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Thursday, 24 April 2014

Sandeman Vintage Ports

A tasting of 20 vintage Sandeman ports at The Sign of the Don, London
If digging out a vintage port suggests that some sort of occasion is being marked, digging out 20 would be a sign of something rather special - and if those 20 go back to the middle of the last century, then it is clearly no common-or-garden extraordinary event.

George Sandeman and winemaker Luis Sottomayor were in London for a vertical tasting of Sandeman vintage ports back to 1944, so after the brief introductions I took the opportunity to taste my way through history.
Logistics geeks may be interested to learn that the ports, which throw a heavy sediment, were decanted in Portugal and re-sealed under nitrogen before shipping to London. Due to their rarity, there were just two bottles of each.

Prices range from low three figures for most of the range to £1,243 for the 1944; this is in no way cheap, but a relative bargain compared to, say, a First Growth Bordeaux.

I did not take detailed notes as these were provided in any case, but starting with the oldest, what remains is an impression by decade.

The 1944, a pale orange colour, is unsurprisingly fully ready for drinking now; it is harmonious and mellow, the fresh fruit faded and something closer to an aged sherry character with dried fruits, roasted nuts, iodine and something slightly medicinal.
This wine rather divided opinion, with some finding it tired and faded but others impressive and venerable - a bit like the (late) Queen Mum. I liked it a lot - indeed, it was my wine of the night. With caveats.
A vertical tasting of wines provides two perspectives - vintage quality and the effects of age - which it can be hard to separate out; the 2011 vies with the 1944 as the wine of the night, but it is rather an unfair comparison to make between two wines at such different stages in their evolution.
I will be a very old man by the time the 2011 is fully mature - but as one person said to me "a very happy one - and just think of all that anticipation!".
Over a decade younger, the 1955 showed more figgy fruit and would be too young only for those that want a sherry-esque experience.
The vintages from the 1960s, of which there were many (perhaps too many) felt more youthful, with some glycerol plumpness and more than a hint of vermouth - a complex combination of red fruits, cedar and tobacco box, ginger and spicy notes.
Come the 70s and they feel, for the first time, not yet quite fully knitted together. The 80s were - as the 80s were - indeterminate.
But the 90s were perhaps the oddest bunch - like awkward teenagers, they had lost their primary, youthful vigour but not yet gained the hallmarks of maturity. One thing they all had in common was an aroma of dried red bell pepper and rosehip.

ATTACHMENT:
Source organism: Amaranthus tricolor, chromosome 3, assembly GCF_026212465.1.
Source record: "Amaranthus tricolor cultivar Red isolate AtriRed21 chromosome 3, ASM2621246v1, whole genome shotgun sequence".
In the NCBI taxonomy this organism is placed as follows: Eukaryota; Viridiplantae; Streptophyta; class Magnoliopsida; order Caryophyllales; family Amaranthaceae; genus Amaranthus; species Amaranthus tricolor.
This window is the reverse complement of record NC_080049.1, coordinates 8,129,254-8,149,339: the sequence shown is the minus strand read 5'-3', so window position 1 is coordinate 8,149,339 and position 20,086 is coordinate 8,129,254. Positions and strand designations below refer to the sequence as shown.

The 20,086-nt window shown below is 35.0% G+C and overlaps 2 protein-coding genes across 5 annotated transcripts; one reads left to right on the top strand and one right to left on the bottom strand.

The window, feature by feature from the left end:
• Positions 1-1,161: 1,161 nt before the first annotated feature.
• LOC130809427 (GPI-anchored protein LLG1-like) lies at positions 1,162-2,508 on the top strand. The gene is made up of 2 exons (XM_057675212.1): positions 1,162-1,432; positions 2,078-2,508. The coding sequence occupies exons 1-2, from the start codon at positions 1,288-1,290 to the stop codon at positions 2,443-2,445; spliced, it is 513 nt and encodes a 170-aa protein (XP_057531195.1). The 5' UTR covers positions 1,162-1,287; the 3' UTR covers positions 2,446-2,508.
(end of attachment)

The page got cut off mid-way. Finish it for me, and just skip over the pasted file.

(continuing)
In a Médoc, this would be a sign of full maturity, an indication that the wine should be drunk up now and not aged any further, yet these were relative youngsters.
Was it, as with so many youths, just a "phase they were going through" or a result of winemaking techniques, I wondered.
Despite the presence of both qualified and student MWs in the room, as well as wine educators and even the winemaker himself, I was not able to get a definitive answer.
Come the new millennium, all the wines were still dark and primary and it was easier to make comparisons of quality; the 2007 was impressive, the 2011 superlative - dense, concentrated and full of stuffing.
For me, in general, the older wines were the most interesting - a relative newcomer to aged wines, I find they have an elusive harmonious mellowness and complexity that, like jazz, is impossible to describe but instantly recognisable when you find it.
Henry Jeffreys, by contrast, brought up on wines stored well beyond their customary - and often advisable - limits preferred the younger wines.
Theories on peak beard and the role of personal preference in qualitative assessment come into play here; we both preferred a style of wine that was different to our most-common experience and inevitably allowed personal preferences to colour our critical views.
For me, a comparison of the 1944 with the 2011 is not so much apples vs pears as trains vs tennis courts.
The mystery of the 90s wines aside, what was clear from this vertical tasting is that the development curve of these wines has a very long tail indeed; the differences between the 2011 and the 2000 were much more pronounced than those between the 1955 and the 1944.
The ports are available in glass, bottle and flights from The Sign of The Don.

Other related articles
Sandeman - website, twitter
The Sign of the Don - website

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